6 November, 2009
“The US does not need a final victory over the Talibs. Despite their widely advertized ferocious conflict, the US and the Talibs manage to coexist quite successfully in Afghanistan…” — Andrei KONUROV, US Objectives in Afghanistan 
Come on folks, it’s just good sense, there is no way the Empire can actually win the war in Afghanistan. As I have stated before it’s not about ‘winning’ but occupation. Afghanistan is basically a stepping stone on the way to some place else and leaving an oil pipeline behind with a friendly government in place to protect it. Ah, but the best laid plans of mice and men etc…
And this is why it bears no comparison to the idiotic occupation that the Soviets got sucked into, except for the slaughter of course. But from a strategic and economic perspective, along with Iran, Pakistan and India, Afghanistan commands the entrance to East Asia and there’s gold in them thar hills!
Just as with Iraq, Afghanistan has been turned into a garrison state, hence the strategic ‘retreat’ into the cities that has been proposed by the ISAF consiglieri. It’s basically screw the peasants, let ’em rot, as long as we can hold the centre ie, Kabul and a couple of other strategically important towns, why waste ammo and lose, by comparison with the number of Afghan deaths, and what is for a war, a small number of ISAF fatalities (230 UK troops).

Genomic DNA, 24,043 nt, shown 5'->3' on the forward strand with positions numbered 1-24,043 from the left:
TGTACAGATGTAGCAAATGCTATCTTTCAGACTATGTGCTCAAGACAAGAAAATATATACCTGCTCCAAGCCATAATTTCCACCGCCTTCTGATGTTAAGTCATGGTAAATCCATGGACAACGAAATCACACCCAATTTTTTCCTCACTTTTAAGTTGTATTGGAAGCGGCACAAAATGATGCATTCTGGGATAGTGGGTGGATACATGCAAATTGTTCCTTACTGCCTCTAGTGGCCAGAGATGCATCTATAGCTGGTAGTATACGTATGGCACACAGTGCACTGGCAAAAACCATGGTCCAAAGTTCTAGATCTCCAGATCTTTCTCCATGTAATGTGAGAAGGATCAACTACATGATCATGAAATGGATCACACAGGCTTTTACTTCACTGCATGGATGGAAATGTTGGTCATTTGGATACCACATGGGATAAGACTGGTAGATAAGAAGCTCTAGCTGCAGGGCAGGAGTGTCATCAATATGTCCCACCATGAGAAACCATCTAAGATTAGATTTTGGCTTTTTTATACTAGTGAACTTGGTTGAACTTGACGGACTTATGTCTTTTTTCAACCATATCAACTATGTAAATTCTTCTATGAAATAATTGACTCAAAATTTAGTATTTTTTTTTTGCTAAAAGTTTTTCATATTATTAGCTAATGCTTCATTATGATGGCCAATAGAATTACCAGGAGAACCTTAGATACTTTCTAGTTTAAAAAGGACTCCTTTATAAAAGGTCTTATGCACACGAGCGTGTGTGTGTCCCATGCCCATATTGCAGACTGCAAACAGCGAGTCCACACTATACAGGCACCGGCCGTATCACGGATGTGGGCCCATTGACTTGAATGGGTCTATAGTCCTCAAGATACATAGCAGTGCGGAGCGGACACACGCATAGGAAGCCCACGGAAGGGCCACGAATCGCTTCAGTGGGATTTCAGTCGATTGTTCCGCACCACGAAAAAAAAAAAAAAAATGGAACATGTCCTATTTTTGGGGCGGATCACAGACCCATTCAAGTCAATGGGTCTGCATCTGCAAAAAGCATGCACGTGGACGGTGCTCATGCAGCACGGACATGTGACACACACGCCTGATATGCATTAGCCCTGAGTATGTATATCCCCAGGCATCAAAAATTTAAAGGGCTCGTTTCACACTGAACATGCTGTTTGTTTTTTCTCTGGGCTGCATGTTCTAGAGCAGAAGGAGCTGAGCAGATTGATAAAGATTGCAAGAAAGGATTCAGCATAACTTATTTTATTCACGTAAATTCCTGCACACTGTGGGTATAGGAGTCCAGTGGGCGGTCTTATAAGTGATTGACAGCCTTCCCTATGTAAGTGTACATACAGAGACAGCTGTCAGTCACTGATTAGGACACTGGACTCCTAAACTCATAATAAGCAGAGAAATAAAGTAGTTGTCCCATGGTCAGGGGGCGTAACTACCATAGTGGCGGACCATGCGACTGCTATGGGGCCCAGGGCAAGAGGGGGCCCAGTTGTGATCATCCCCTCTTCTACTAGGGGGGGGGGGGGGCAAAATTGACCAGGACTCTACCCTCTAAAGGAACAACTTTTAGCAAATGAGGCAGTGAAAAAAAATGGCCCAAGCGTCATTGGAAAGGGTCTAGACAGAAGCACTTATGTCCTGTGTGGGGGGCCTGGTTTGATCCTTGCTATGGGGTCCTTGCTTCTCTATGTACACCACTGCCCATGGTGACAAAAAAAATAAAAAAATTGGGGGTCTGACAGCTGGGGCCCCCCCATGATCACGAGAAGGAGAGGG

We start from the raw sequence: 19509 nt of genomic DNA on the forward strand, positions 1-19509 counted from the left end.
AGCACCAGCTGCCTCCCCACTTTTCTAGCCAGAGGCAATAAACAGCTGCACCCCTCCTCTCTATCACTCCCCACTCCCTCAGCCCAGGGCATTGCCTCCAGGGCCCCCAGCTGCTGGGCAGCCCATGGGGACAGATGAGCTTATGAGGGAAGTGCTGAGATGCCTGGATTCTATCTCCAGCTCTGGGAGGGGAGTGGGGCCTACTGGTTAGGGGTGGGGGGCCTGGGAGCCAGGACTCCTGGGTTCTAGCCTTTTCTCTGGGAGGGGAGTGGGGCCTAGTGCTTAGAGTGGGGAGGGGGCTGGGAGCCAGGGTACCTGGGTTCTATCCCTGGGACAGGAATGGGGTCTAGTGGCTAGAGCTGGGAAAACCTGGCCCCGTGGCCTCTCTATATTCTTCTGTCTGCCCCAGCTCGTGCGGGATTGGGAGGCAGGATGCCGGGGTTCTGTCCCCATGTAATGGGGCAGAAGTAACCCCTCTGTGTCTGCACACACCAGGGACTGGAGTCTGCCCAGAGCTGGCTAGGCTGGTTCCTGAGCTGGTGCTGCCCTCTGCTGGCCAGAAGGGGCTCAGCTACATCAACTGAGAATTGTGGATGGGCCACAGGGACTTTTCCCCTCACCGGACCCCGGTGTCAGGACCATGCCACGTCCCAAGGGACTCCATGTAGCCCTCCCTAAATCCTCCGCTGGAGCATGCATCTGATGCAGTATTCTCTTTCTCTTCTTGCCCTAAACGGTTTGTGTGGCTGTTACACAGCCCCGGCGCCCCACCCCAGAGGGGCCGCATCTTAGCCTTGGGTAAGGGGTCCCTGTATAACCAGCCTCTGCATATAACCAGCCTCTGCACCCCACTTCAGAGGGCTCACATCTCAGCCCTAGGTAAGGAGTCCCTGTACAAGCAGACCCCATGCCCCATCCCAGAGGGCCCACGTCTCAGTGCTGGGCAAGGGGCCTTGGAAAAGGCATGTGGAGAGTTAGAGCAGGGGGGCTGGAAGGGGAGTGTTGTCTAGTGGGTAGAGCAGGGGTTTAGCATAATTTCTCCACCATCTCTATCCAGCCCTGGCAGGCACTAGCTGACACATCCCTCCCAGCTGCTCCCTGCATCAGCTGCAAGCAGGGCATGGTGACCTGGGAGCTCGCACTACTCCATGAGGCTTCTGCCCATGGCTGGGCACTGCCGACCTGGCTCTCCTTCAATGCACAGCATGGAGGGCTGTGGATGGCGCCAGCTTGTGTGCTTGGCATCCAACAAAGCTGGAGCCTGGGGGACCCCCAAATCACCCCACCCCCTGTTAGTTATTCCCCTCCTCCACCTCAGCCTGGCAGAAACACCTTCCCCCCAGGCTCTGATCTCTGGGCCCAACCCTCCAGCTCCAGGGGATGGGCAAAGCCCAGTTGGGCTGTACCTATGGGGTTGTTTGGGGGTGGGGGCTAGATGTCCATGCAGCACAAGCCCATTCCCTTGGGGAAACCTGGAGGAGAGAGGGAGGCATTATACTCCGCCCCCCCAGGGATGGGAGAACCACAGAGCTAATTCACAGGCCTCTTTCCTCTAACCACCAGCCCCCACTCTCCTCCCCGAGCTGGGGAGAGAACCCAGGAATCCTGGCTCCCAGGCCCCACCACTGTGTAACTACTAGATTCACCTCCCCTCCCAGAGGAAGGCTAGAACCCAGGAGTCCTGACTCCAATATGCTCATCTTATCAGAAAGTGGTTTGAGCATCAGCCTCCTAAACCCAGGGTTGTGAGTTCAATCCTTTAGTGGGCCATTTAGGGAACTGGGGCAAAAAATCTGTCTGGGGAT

But remember, one Western death is considered to be the equivalent to a lot of ‘ragheads’, ‘gooks’ or whatever dehumanizing derogative derives from the latest slaughter. So as far as the Western public is concerned a few hundred ISAF/USUK/NATO deaths translates to maybe thousands having died? Whatever, having the citizens on the side of the Empire is vitally important!
“The figures suggest opposition to the war has risen sharply over the past couple of weeks, a period that has seen the Karzai election debacle, and the deaths of five British soldiers.